We really do need to both be much more careful to select leaders (at all levels!) with the required abilities, character and judgement and then give them sufficient protection to allow them to manage the risks that face them in the best way they can.
I commented the other day on the Battle for Goose Green thread about the rigidity of some officers' control over those under them. In one breath, much is made of troops' professionalism. In the next. they're not trusted to do anything.

We have this situation of double- or even triple-think, whereby such as Mission Command is espoused but then micromanagement is enforced, of boasting that we have highly trained and motivated individuals capable of independent thought and then mandating pretty much their every move.

I have somewhere a cartoon from the American Civil War of how 'Si', a notional soldier, marched into battle and how he marched out. He starts overladen, there's a middle cartoon of a sweating and knáckered bloke, and the end is a guy with a weapon over his shoulder and little else.

It's nothing new, and threads numerous have noted that the infantryman's load has barely changed since Roman times.

There are a couple of things here.

Get rid of the büllshitters who expect to see fresh soap, etc. in the guys' kit. If someone's a minger, beast him, by all means, but obliging people to carry a wash kit on patrol is ludicrous. Stop collectively impugning people as individuals, not just soldiers.

And get a grip of the overbearing top-downedness which mandates full personal protection at all times.

If people on the ground want or need to be fleet of foot, then let them make that decision. If it can be tactically justified, then the people above should show true leadership and defend the choices of those below them.

Good luck in seeing any of that happen, though.
 
But the kit list says the blokes need all these things, so we're going to do at least seven kit checks and make sure they have every bit of kit they've ever been issued with them!
 

Planets

War Hero
When I got some new webbing a few years ago I thought that I needed 4 utility pouches so I made sure I squeezed them on. All it did was make me want to carry lots of unnecessary kit. That's what the daysack is for.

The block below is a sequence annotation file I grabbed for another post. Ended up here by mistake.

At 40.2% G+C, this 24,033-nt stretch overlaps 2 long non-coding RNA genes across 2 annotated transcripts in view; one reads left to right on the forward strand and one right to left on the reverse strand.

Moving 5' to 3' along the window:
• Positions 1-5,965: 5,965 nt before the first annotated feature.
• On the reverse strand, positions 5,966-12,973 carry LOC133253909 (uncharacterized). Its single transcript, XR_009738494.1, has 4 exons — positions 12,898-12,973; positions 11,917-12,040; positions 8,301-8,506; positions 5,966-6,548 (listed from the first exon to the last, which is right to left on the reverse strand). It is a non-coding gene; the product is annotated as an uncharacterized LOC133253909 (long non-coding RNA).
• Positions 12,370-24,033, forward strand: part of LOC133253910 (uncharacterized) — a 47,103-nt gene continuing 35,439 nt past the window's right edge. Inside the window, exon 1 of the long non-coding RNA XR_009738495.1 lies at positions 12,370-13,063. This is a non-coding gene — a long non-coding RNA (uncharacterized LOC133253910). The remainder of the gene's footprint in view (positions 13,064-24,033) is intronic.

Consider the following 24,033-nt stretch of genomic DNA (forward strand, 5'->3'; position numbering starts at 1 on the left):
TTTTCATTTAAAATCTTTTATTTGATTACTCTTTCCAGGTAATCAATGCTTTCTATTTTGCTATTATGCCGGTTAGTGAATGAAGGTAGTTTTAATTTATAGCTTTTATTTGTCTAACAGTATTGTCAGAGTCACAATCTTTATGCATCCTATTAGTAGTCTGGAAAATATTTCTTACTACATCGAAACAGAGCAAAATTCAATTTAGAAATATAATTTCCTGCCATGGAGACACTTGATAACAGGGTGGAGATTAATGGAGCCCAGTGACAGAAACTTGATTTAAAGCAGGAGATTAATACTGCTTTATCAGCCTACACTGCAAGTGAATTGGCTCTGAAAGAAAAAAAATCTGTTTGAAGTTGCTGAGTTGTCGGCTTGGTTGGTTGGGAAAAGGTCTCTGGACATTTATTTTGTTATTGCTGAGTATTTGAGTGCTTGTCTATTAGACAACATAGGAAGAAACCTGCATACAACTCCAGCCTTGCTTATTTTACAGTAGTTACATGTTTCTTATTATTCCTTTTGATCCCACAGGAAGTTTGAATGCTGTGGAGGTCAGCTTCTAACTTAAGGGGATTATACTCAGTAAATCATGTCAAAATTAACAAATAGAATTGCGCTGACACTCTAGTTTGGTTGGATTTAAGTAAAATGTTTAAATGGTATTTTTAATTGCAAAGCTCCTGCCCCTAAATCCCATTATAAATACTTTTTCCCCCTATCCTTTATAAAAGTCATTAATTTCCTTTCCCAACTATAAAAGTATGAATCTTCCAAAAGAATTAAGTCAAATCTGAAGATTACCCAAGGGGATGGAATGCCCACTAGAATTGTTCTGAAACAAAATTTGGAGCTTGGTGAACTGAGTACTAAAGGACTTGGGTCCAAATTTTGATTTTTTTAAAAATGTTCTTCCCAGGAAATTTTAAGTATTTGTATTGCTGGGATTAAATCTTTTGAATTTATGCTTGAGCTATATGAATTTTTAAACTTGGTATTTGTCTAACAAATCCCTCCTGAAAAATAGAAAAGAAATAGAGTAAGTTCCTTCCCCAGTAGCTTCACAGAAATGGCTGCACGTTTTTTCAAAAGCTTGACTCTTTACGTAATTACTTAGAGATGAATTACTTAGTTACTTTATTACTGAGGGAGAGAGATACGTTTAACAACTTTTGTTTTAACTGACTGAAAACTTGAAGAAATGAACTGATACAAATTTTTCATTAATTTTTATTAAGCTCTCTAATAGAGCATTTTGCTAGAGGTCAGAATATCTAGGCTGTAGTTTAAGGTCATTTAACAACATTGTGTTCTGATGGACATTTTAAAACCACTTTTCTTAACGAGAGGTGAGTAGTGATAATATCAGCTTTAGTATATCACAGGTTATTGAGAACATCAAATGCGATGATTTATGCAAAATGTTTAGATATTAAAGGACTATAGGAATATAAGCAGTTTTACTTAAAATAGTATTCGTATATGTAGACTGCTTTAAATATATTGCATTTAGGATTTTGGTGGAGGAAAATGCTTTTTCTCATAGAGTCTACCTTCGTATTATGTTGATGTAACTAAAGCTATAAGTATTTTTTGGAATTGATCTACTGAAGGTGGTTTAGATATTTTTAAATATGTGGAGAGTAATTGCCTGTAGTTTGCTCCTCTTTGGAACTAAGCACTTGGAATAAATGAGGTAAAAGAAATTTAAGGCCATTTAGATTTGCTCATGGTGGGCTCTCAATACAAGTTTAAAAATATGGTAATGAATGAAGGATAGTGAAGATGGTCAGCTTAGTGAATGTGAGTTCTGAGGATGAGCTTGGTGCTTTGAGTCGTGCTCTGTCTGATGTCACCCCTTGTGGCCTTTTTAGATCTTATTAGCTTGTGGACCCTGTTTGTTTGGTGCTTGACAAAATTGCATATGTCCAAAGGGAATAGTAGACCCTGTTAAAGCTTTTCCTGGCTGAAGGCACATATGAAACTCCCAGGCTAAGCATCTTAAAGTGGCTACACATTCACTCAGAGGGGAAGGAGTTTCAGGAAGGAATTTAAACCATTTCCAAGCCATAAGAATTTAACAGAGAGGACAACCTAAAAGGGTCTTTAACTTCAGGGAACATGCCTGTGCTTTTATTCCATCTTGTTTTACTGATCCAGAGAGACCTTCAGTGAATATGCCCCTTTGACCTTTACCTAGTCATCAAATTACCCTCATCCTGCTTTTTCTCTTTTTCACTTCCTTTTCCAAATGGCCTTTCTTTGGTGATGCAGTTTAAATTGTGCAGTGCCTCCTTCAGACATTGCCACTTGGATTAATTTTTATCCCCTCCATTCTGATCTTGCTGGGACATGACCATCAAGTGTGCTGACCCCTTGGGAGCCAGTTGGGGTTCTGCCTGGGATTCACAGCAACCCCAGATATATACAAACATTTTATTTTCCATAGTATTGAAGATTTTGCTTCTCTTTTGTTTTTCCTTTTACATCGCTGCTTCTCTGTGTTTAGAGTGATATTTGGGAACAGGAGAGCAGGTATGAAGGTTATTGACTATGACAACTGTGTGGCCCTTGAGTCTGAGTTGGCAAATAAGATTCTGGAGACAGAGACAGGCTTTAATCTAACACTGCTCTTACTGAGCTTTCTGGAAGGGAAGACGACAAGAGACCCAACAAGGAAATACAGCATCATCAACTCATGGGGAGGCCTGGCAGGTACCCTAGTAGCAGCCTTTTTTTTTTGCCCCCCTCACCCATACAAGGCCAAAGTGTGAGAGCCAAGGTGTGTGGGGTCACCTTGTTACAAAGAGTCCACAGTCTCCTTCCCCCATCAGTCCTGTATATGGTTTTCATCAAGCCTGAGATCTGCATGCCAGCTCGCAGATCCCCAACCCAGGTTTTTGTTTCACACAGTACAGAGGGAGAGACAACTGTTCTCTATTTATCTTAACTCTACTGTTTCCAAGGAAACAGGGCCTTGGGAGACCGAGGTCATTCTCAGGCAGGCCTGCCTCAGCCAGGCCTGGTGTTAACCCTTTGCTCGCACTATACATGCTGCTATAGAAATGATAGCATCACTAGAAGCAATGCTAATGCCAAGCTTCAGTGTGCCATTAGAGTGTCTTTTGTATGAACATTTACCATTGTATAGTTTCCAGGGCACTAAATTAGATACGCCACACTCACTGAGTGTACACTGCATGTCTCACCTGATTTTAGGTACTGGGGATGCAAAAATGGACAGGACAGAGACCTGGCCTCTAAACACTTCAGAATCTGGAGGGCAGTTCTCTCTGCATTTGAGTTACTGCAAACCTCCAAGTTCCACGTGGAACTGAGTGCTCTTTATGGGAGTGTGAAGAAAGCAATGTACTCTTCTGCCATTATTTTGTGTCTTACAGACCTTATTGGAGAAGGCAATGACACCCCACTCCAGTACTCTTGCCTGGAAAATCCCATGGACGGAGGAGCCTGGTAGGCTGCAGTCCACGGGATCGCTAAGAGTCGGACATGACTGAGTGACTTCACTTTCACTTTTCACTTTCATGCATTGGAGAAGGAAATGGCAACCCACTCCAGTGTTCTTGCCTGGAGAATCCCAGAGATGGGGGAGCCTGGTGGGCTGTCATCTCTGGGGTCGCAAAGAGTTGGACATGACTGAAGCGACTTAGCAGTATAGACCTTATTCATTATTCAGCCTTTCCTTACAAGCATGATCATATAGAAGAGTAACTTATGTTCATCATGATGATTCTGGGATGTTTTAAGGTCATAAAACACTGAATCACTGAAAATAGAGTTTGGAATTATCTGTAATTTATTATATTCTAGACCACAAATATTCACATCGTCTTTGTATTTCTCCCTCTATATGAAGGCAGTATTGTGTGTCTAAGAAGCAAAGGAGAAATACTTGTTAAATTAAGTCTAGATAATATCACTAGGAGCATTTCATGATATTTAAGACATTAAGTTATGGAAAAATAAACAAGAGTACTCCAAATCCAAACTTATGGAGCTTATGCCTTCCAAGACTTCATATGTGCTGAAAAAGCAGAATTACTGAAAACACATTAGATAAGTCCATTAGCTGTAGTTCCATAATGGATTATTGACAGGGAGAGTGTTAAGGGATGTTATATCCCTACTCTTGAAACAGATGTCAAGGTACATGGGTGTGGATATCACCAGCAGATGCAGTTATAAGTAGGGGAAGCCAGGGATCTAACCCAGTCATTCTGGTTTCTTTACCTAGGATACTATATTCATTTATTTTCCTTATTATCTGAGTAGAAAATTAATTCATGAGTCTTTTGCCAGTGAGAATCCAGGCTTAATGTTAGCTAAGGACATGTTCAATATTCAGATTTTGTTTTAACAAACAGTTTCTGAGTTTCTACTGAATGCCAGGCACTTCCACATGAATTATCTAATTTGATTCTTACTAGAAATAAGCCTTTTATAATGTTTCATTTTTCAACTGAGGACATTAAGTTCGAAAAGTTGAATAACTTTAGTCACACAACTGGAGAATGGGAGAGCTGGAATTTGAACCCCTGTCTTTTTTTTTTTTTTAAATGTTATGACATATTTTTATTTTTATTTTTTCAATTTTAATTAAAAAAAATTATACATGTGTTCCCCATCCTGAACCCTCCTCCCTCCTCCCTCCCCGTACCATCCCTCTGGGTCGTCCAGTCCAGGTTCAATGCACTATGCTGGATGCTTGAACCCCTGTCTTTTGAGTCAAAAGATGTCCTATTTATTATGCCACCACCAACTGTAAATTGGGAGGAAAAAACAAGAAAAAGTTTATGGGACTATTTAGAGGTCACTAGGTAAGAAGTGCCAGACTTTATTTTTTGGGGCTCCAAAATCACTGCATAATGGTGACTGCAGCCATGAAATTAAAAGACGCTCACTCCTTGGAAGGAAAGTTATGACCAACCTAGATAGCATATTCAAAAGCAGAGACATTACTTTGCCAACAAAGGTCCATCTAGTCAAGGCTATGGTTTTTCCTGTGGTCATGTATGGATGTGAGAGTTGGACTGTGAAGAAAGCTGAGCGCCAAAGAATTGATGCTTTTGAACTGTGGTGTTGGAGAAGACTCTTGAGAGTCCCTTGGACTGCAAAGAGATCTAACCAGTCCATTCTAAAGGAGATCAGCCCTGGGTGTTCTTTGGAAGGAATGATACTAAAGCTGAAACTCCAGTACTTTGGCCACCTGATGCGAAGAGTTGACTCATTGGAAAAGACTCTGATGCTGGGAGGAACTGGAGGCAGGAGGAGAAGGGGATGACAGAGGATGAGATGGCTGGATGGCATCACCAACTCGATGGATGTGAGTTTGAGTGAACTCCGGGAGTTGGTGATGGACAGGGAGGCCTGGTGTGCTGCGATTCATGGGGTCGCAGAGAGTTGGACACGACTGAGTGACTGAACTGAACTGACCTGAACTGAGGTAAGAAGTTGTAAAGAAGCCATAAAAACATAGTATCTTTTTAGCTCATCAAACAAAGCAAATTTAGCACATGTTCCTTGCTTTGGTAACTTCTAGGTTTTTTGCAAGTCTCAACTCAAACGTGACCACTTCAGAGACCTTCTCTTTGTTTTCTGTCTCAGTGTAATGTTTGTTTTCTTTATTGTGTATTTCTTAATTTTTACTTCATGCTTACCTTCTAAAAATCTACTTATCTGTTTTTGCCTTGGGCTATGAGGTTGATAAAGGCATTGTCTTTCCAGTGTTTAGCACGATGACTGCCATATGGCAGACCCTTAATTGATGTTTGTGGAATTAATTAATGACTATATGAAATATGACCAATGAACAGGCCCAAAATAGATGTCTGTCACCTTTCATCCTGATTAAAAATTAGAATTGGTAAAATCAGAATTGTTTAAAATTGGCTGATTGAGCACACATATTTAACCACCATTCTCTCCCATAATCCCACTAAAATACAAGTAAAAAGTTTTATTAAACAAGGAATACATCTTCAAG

japseyewarrior

War Hero
When I got some new webbing a few years ago I thought that I needed 4 utility pouches so I made sure I squeezed them on. All it did was make me want to carry lots of unnecessary kit. That's what the daysack is for.
I'm well away from a job that requires belt kit these days but I see minimal "shooter" belts are in vogue rather than 2 water bottles, jetboil, 24hr rations etc setups?
 

Mufulira42

War Hero
There seems to be a bit of an elephant in the room regarding how much kit a soldier is expected to carry! It is obvious that there is a bad case of "kit obesity" in the western world that has resulted in the modern western soldier being forbidden to leave a defended postion without being loaded with insane amounts of kit "just in case".

There are also a number of sub plots in play as well:

1. Kit being used as a vehicle for pointless power plays.. "You must have new toothpaste/soap/boot polish for kit inspections". OK a certain level of bullshit is acceptable in the training of recruits, however how do you keep this within sensible bounds. This is not just a junior problem.. "Party Rings Anyone...?"

2. Mandating the wearing of PPE/Body Armour etc. This is a tricky one, however again the imposition of blanket kit rules from high level is fraught with unintended consequences.. I have oft quoted the madness of having troops who cannot get up unaided because of the body armour/12 mags/gallon of water/radio/grenades/first aid kit/ rations/ boot polish etc that they are having to wear whilst trying to deal with a couple of guys running round in a dishdash and flipflops..

There seems to be no proper doctrine or training about what is appropriate kit for a task, and no checks and balances to control the kit monsters and arrse coverers that are causing the problem..

...Any thoughts?
IIRC in sunnier climes the load of bollocks gear all of which was pattern 37 vintage and soaked up moisture like a sponge and uncomfortable to boot -- a couple of ex Rhodie RLI chaps quickly removed the shoulder straps, doffed the steel helmet, slung the pouches to rear like kidney items, bayonet was attached to a pouch by reversing frog, Bren Gunners had a No 2 to to lug magazine boxes and 2" mortar was dispensed forthwith. Job done and dusted. Nimble like our cousins In Aden times we noted our Br Army colleagues wore light order similar to ours. esp Welsh Gds
 
Boring from the old and bold.
BAOR, tons of kit carried everywhere.
OP Banner, pouch, water bottle, shell dressing. (Except on long patrols where you carried a bergen to be ditched if things got lively)
Dhofar belt order with water bottles, note plural, pouches and first aid kit.

In the late sixties and early seventies, night patrolling , trainers, no webbing , everything in pockets unless fighting/ambushing in which case a couple of guys carried daysack with mines, comms cord, flares etc.

It seems we keep reinventing the wheel.

Edited to add. No flak jackets worn in rural NI only urban. Protection traded for mobility.

Standing by for incoming.
 

Themanwho

LE
Book Reviewer
Plus ça change, plus c'est la même chose:

1647019417473.png
 
Yep, we never wore body armour in the cuds, we hardly ever wore helmets either. Every bit of unnecessary kit was sacked off to save weight, although if we were out for more than a couple of days we would usually get a resupply. We had enough to carry already, ECM, Comms, batteries etc.
 
I'm well away from a job that requires belt kit these days but I see minimal "shooter" belts are in vogue rather than 2 water bottles, jetboil, 24hr rations etc setups?
They certainly are in my battalion, but we are armoured so less need for big webbing generally.
Blokes still prefer the shooters belt for light role too though